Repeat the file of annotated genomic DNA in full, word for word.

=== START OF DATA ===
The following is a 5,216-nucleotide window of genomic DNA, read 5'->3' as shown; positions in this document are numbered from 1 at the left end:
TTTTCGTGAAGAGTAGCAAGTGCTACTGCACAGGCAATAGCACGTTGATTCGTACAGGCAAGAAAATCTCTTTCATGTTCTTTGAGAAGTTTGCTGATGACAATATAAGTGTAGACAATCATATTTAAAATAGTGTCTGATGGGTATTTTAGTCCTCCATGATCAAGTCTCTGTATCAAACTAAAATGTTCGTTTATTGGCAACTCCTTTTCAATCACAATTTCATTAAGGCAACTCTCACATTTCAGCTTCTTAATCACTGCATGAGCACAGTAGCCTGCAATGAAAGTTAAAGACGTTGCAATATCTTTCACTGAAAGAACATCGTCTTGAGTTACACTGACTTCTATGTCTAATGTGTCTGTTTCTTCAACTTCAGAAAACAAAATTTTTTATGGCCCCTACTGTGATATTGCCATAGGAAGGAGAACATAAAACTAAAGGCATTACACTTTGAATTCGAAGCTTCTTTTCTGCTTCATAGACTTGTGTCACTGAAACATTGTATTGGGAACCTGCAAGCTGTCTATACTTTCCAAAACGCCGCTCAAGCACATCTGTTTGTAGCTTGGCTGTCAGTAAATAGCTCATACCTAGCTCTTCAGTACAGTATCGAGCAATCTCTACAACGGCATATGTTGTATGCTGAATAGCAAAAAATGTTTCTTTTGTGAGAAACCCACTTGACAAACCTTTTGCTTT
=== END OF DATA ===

The following is a 5,216-nucleotide window of genomic DNA, read 5'->3' as shown; positions in this document are numbered from 1 at the left end:
TTTTCGTGAAGAGTAGCAAGTGCTACTGCACAGGCAATAGCACGTTGATTCGTACAGGCAAGAAAATCTCTTTCATGTTCTTTGAGAAGTTTGCTGATGACAATATAAGTGTAGACAATCATATTTAAAATAGTGTCTGATGGGTATTTTAGTCCTCCATGATCAAGTCTCTGTATCAAACTAAAATGTTCGTTTATTGGCAACTCCTTTTCAATCACAATTTCATTAAGGCAACTCTCACATTTCAGCTTCTTAATCACTGCATGAGCACAGTAGCCTGCAATGAAAGTTAAAGACGTTGCAATATCTTTCACTGAAAGAACATCGTCTTGAGTTACACTGACTTCTATGTCTAATGTGTCTGTTTCTTCAACTTCAGAAAACAAAATTTTTTATGGCCCCTACTGTGATATTGCCATAGGAAGGAGAACATAAAACTAAAGGCATTACACTTTGAATTCGAAGCTTCTTTTCTGCTTCATAGACTTGTGTCACTGAAACATTGTATTGGGAACCTGCAAGCTGTCTATACTTTCCAAAACGCCGCTCAAGCACATCTGTTTGTAGCTTGGCTGTCAGTAAATAGCTCATACCTAGCTCTTCAGTACAGTATCGAGCAATCTCTACAACGGCATATGTTGTATGCTGAATAGCAAAAAATGTTTCTTTTGTGAGAAACCCACTTGACAAACCTTTTGCTTT